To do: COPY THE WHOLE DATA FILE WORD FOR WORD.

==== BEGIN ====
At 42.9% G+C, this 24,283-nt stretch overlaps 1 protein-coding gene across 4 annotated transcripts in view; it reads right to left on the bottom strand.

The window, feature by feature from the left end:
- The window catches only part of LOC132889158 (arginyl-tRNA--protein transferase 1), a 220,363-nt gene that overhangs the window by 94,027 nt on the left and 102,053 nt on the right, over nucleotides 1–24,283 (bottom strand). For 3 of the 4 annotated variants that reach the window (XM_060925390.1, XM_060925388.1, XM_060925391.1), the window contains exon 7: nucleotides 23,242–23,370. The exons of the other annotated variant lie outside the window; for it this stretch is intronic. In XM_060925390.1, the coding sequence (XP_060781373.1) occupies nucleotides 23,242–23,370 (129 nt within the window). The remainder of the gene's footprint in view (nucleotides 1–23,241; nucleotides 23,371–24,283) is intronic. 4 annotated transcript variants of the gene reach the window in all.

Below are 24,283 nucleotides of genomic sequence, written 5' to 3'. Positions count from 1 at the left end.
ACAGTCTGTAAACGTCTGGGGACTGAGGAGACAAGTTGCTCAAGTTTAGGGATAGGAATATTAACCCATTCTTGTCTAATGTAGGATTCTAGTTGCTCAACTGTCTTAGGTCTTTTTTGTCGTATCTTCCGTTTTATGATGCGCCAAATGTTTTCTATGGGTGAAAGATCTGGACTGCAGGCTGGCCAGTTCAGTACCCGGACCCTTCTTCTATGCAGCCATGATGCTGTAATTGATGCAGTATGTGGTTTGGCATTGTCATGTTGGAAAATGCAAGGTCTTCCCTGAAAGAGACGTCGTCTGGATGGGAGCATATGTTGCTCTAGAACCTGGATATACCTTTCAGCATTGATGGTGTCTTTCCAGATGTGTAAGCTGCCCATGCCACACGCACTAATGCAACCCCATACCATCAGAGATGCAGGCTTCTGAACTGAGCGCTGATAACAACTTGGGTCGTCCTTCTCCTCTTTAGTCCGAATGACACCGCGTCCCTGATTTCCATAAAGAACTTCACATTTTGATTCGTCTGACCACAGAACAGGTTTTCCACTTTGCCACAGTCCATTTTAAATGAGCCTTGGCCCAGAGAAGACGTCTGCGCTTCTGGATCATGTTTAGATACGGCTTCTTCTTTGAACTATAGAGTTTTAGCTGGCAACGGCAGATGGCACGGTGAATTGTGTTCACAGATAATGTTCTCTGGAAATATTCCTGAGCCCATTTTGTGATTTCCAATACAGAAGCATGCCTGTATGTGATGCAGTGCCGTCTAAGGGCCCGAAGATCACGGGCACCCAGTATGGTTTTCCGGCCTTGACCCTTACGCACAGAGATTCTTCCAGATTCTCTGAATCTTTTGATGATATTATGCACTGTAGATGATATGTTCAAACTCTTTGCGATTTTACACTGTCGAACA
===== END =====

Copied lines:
At 42.9% G+C, this 24,283-nt stretch overlaps 1 protein-coding gene across 4 annotated transcripts in view; it reads right to left on the bottom strand.

The window, feature by feature from the left end:
- The window catches only part of LOC132889158 (arginyl-tRNA--protein transferase 1), a 220,363-nt gene that overhangs the window by 94,027 nt on the left and 102,053 nt on the right, over nucleotides 1–24,283 (bottom strand). For 3 of the 4 annotated variants that reach the window (XM_060925390.1, XM_060925388.1, XM_060925391.1), the window contains exon 7: nucleotides 23,242–23,370. The exons of the other annotated variant lie outside the window; for it this stretch is intronic. In XM_060925390.1, the coding sequence (XP_060781373.1) occupies nucleotides 23,242–23,370 (129 nt within the window). The remainder of the gene's footprint in view (nucleotides 1–23,241; nucleotides 23,371–24,283) is intronic. 4 annotated transcript variants of the gene reach the window in all.

Below are 24,283 nucleotides of genomic sequence, written 5' to 3'. Positions count from 1 at the left end.
ACAGTCTGTAAACGTCTGGGGACTGAGGAGACAAGTTGCTCAAGTTTAGGGATAGGAATATTAACCCATTCTTGTCTAATGTAGGATTCTAGTTGCTCAACTGTCTTAGGTCTTTTTTGTCGTATCTTCCGTTTTATGATGCGCCAAATGTTTTCTATGGGTGAAAGATCTGGACTGCAGGCTGGCCAGTTCAGTACCCGGACCCTTCTTCTATGCAGCCATGATGCTGTAATTGATGCAGTATGTGGTTTGGCATTGTCATGTTGGAAAATGCAAGGTCTTCCCTGAAAGAGACGTCGTCTGGATGGGAGCATATGTTGCTCTAGAACCTGGATATACCTTTCAGCATTGATGGTGTCTTTCCAGATGTGTAAGCTGCCCATGCCACACGCACTAATGCAACCCCATACCATCAGAGATGCAGGCTTCTGAACTGAGCGCTGATAACAACTTGGGTCGTCCTTCTCCTCTTTAGTCCGAATGACACCGCGTCCCTGATTTCCATAAAGAACTTCACATTTTGATTCGTCTGACCACAGAACAGGTTTTCCACTTTGCCACAGTCCATTTTAAATGAGCCTTGGCCCAGAGAAGACGTCTGCGCTTCTGGATCATGTTTAGATACGGCTTCTTCTTTGAACTATAGAGTTTTAGCTGGCAACGGCAGATGGCACGGTGAATTGTGTTCACAGATAATGTTCTCTGGAAATATTCCTGAGCCCATTTTGTGATTTCCAATACAGAAGCATGCCTGTATGTGATGCAGTGCCGTCTAAGGGCCCGAAGATCACGGGCACCCAGTATGGTTTTCCGGCCTTGACCCTTACGCACAGAGATTCTTCCAGATTCTCTGAATCTTTTGATGATATTATGCACTGTAGATGATATGTTCAAACTCTTTGCGATTTTACACTGTCGAACA